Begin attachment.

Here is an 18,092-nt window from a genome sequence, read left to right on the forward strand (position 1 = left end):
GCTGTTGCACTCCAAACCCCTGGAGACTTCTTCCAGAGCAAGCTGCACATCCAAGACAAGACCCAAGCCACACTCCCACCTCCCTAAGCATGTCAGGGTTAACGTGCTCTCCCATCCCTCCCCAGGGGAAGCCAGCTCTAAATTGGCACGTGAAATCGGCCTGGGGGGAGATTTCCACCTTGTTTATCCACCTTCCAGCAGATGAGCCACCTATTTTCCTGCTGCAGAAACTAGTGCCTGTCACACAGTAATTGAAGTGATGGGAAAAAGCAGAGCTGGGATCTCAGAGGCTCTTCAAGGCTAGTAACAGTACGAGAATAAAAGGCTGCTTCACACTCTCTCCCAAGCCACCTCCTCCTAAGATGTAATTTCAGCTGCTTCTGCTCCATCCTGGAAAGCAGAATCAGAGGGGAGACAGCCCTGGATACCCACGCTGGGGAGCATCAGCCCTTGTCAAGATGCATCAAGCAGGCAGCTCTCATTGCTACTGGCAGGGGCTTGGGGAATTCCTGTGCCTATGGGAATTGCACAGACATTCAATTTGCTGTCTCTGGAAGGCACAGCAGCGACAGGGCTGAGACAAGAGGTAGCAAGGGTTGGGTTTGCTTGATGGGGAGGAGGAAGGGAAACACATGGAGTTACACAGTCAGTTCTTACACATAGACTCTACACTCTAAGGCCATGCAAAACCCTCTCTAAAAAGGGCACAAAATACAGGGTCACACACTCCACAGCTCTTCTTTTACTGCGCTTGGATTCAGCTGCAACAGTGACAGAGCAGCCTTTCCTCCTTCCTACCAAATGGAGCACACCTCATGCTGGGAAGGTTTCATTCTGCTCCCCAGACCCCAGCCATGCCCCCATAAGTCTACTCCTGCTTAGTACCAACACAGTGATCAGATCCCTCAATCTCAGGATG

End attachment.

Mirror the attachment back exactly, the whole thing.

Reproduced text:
Here is an 18,092-nt window from a genome sequence, read left to right on the forward strand (position 1 = left end):
GCTGTTGCACTCCAAACCCCTGGAGACTTCTTCCAGAGCAAGCTGCACATCCAAGACAAGACCCAAGCCACACTCCCACCTCCCTAAGCATGTCAGGGTTAACGTGCTCTCCCATCCCTCCCCAGGGGAAGCCAGCTCTAAATTGGCACGTGAAATCGGCCTGGGGGGAGATTTCCACCTTGTTTATCCACCTTCCAGCAGATGAGCCACCTATTTTCCTGCTGCAGAAACTAGTGCCTGTCACACAGTAATTGAAGTGATGGGAAAAAGCAGAGCTGGGATCTCAGAGGCTCTTCAAGGCTAGTAACAGTACGAGAATAAAAGGCTGCTTCACACTCTCTCCCAAGCCACCTCCTCCTAAGATGTAATTTCAGCTGCTTCTGCTCCATCCTGGAAAGCAGAATCAGAGGGGAGACAGCCCTGGATACCCACGCTGGGGAGCATCAGCCCTTGTCAAGATGCATCAAGCAGGCAGCTCTCATTGCTACTGGCAGGGGCTTGGGGAATTCCTGTGCCTATGGGAATTGCACAGACATTCAATTTGCTGTCTCTGGAAGGCACAGCAGCGACAGGGCTGAGACAAGAGGTAGCAAGGGTTGGGTTTGCTTGATGGGGAGGAGGAAGGGAAACACATGGAGTTACACAGTCAGTTCTTACACATAGACTCTACACTCTAAGGCCATGCAAAACCCTCTCTAAAAAGGGCACAAAATACAGGGTCACACACTCCACAGCTCTTCTTTTACTGCGCTTGGATTCAGCTGCAACAGTGACAGAGCAGCCTTTCCTCCTTCCTACCAAATGGAGCACACCTCATGCTGGGAAGGTTTCATTCTGCTCCCCAGACCCCAGCCATGCCCCCATAAGTCTACTCCTGCTTAGTACCAACACAGTGATCAGATCCCTCAATCTCAGGATG